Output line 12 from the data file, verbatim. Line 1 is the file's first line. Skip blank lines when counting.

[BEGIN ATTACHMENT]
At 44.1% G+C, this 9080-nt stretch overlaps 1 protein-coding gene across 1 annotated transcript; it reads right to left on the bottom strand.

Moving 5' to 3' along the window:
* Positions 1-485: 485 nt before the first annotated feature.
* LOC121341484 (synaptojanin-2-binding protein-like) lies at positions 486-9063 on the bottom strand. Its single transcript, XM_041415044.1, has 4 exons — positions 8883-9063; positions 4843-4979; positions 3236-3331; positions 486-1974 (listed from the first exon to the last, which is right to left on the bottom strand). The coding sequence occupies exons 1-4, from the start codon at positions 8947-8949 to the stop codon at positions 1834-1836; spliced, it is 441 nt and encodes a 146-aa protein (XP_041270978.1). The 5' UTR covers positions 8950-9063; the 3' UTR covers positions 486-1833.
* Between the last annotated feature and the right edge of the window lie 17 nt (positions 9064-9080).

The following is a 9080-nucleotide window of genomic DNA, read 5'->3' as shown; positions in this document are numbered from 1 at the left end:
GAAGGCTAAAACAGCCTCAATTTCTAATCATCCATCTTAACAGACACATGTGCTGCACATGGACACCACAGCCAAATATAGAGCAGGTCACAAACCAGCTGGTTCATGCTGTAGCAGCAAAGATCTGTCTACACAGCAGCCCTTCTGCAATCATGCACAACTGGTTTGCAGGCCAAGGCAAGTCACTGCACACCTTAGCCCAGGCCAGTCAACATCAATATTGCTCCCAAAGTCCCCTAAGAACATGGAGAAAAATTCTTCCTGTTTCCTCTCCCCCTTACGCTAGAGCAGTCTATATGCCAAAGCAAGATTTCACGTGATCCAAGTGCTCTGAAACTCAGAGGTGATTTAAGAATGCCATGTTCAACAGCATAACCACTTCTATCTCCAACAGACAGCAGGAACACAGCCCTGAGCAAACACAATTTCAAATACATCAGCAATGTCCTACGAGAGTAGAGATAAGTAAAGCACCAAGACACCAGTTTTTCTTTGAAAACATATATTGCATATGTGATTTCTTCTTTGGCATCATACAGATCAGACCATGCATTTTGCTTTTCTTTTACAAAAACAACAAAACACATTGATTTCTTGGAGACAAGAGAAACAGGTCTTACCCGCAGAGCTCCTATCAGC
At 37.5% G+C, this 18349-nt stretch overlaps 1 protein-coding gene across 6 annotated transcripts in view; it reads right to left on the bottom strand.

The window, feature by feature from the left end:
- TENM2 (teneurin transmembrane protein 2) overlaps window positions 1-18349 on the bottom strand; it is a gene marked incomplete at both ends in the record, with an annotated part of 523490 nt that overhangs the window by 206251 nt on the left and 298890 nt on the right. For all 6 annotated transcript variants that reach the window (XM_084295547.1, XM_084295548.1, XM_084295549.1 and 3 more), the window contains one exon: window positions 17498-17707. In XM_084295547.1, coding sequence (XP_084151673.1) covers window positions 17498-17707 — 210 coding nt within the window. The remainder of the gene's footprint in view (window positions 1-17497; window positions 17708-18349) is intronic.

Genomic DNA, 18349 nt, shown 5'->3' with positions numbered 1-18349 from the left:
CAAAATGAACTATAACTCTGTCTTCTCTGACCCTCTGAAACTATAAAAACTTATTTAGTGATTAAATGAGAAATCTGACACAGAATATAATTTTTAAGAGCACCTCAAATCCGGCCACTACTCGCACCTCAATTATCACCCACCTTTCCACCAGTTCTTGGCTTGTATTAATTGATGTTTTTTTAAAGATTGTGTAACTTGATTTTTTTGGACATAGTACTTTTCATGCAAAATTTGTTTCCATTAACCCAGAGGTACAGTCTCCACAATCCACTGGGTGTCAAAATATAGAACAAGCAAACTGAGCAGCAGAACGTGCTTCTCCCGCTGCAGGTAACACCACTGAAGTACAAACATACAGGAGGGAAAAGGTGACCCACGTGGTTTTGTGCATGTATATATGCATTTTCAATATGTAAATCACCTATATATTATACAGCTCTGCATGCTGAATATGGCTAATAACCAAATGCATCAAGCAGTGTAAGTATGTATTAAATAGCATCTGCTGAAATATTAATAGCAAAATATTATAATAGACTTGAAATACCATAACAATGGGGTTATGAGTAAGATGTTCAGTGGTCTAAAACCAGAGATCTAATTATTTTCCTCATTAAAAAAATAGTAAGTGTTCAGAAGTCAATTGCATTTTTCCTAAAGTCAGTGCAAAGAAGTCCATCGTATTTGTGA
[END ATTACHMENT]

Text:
CAAAATGAACTATAACTCTGTCTTCTCTGACCCTCTGAAACTATAAAAACTTATTTAGTGATTAAATGAGAAATCTGACACAGAATATAATTTTTAAGAGCACCTCAAATCCGGCCACTACTCGCACCTCAATTATCACCCACCTTTCCACCAGTTCTTGGCTTGTATTAATTGATGTTTTTTTAAAGATTGTGTAACTTGATTTTTTTGGACATAGTACTTTTCATGCAAAATTTGTTTCCATTAACCCAGAGGTACAGTCTCCACAATCCACTGGGTGTCAAAATATAGAACAAGCAAACTGAGCAGCAGAACGTGCTTCTCCCGCTGCAGGTAACACCACTGAAGTACAAACATACAGGAGGGAAAAGGTGACCCACGTGGTTTTGTGCATGTATATATGCATTTTCAATATGTAAATCACCTATATATTATACAGCTCTGCATGCTGAATATGGCTAATAACCAAATGCATCAAGCAGTGTAAGTATGTATTAAATAGCATCTGCTGAAATATTAATAGCAAAATATTATAATAGACTTGAAATACCATAACAATGGGGTTATGAGTAAGATGTTCAGTGGTCTAAAACCAGAGATCTAATTATTTTCCTCATTAAAAAAATAGTAAGTGTTCAGAAGTCAATTGCATTTTTCCTAAAGTCAGTGCAAAGAAGTCCATCGTATTTGTGA